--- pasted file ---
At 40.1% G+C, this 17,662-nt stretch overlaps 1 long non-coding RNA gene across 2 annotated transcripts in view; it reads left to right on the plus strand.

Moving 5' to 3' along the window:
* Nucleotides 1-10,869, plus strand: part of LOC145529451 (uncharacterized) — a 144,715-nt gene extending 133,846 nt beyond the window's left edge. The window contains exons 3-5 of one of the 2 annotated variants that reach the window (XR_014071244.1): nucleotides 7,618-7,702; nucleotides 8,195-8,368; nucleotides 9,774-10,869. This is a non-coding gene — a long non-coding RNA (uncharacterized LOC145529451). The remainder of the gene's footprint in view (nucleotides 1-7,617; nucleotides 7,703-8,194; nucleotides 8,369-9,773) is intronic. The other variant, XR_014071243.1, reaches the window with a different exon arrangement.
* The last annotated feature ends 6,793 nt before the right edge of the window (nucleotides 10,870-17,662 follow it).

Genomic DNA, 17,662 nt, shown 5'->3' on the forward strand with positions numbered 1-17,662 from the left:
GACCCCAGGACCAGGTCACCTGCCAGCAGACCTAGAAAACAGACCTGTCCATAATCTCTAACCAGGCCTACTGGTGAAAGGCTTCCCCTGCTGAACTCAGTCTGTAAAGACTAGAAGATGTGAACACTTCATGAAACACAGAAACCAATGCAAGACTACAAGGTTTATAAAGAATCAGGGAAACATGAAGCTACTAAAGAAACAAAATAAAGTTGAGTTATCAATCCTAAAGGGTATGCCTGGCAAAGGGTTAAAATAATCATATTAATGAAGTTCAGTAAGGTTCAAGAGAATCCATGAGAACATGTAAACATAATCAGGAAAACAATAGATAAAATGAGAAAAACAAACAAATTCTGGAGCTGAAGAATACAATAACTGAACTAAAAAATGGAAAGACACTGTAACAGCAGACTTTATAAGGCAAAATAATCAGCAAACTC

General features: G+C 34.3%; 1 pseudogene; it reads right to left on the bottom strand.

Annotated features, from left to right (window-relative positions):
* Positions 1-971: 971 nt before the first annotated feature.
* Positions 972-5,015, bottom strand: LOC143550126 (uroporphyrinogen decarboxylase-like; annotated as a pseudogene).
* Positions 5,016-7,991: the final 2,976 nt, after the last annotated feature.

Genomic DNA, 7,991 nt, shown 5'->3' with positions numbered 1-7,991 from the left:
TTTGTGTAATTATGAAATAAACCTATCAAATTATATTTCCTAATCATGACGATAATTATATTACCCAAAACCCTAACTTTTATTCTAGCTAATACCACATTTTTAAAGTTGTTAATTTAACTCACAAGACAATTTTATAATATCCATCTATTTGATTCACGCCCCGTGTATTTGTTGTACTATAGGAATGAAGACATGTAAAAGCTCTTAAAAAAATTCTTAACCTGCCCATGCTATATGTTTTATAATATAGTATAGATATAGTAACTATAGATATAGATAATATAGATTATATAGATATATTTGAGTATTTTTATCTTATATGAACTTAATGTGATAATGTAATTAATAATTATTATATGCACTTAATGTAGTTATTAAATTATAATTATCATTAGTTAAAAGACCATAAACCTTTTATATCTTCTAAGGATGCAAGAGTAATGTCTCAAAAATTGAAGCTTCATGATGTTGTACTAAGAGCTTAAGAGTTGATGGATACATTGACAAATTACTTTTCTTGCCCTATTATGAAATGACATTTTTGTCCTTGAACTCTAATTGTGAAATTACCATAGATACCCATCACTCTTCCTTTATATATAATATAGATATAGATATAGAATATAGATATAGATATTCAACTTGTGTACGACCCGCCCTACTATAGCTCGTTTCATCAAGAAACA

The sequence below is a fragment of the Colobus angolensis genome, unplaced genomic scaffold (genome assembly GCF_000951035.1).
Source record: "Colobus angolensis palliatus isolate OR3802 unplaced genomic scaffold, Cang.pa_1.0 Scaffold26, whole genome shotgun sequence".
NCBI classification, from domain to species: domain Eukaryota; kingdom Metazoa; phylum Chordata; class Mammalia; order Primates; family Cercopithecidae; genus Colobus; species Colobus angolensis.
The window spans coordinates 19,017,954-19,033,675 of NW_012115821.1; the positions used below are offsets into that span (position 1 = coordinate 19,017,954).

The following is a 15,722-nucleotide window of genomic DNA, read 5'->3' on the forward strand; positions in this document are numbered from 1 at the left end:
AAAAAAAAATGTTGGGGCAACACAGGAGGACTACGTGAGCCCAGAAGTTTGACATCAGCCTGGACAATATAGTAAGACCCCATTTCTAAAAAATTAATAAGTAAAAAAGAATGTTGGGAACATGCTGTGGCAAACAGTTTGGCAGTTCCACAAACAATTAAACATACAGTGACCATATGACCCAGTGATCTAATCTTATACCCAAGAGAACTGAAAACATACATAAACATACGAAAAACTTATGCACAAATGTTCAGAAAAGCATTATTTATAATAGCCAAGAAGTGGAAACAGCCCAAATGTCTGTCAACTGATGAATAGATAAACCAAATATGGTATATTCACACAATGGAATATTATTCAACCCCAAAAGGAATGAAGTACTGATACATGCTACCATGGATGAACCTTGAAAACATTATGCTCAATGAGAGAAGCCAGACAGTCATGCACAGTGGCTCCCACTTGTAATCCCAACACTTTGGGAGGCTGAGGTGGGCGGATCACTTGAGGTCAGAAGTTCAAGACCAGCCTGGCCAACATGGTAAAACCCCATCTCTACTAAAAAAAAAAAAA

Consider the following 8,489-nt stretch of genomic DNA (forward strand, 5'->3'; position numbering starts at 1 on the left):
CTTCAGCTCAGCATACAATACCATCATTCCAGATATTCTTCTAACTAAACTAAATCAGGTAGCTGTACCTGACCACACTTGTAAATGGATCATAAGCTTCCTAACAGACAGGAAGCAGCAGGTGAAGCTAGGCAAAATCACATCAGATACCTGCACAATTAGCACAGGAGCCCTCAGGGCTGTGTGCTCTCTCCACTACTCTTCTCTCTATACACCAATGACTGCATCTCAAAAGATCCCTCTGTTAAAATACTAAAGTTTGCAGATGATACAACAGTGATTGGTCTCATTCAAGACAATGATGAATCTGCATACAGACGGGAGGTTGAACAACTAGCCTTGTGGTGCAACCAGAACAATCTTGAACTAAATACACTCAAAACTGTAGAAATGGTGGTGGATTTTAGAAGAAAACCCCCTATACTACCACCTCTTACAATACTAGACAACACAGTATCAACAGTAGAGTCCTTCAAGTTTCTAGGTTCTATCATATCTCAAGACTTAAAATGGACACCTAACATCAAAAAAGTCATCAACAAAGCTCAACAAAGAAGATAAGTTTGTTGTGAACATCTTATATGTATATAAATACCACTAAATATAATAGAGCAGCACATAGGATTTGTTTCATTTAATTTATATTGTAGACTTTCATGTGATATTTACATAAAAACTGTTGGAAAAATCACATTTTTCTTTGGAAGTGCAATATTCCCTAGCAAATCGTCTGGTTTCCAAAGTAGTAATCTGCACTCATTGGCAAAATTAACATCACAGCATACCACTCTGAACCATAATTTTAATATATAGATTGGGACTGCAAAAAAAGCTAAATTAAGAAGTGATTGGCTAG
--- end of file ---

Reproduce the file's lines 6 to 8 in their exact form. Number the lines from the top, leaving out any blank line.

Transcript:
GACCCCAGGACCAGGTCACCTGCCAGCAGACCTAGAAAACAGACCTGTCCATAATCTCTAACCAGGCCTACTGGTGAAAGGCTTCCCCTGCTGAACTCAGTCTGTAAAGACTAGAAGATGTGAACACTTCATGAAACACAGAAACCAATGCAAGACTACAAGGTTTATAAAGAATCAGGGAAACATGAAGCTACTAAAGAAACAAAATAAAGTTGAGTTATCAATCCTAAAGGGTATGCCTGGCAAAGGGTTAAAATAATCATATTAATGAAGTTCAGTAAGGTTCAAGAGAATCCATGAGAACATGTAAACATAATCAGGAAAACAATAGATAAAATGAGAAAAACAAACAAATTCTGGAGCTGAAGAATACAATAACTGAACTAAAAAATGGAAAGACACTGTAACAGCAGACTTTATAAGGCAAAATAATCAGCAAACTC

General features: G+C 34.3%; 1 pseudogene; it reads right to left on the bottom strand.

Annotated features, from left to right (window-relative positions):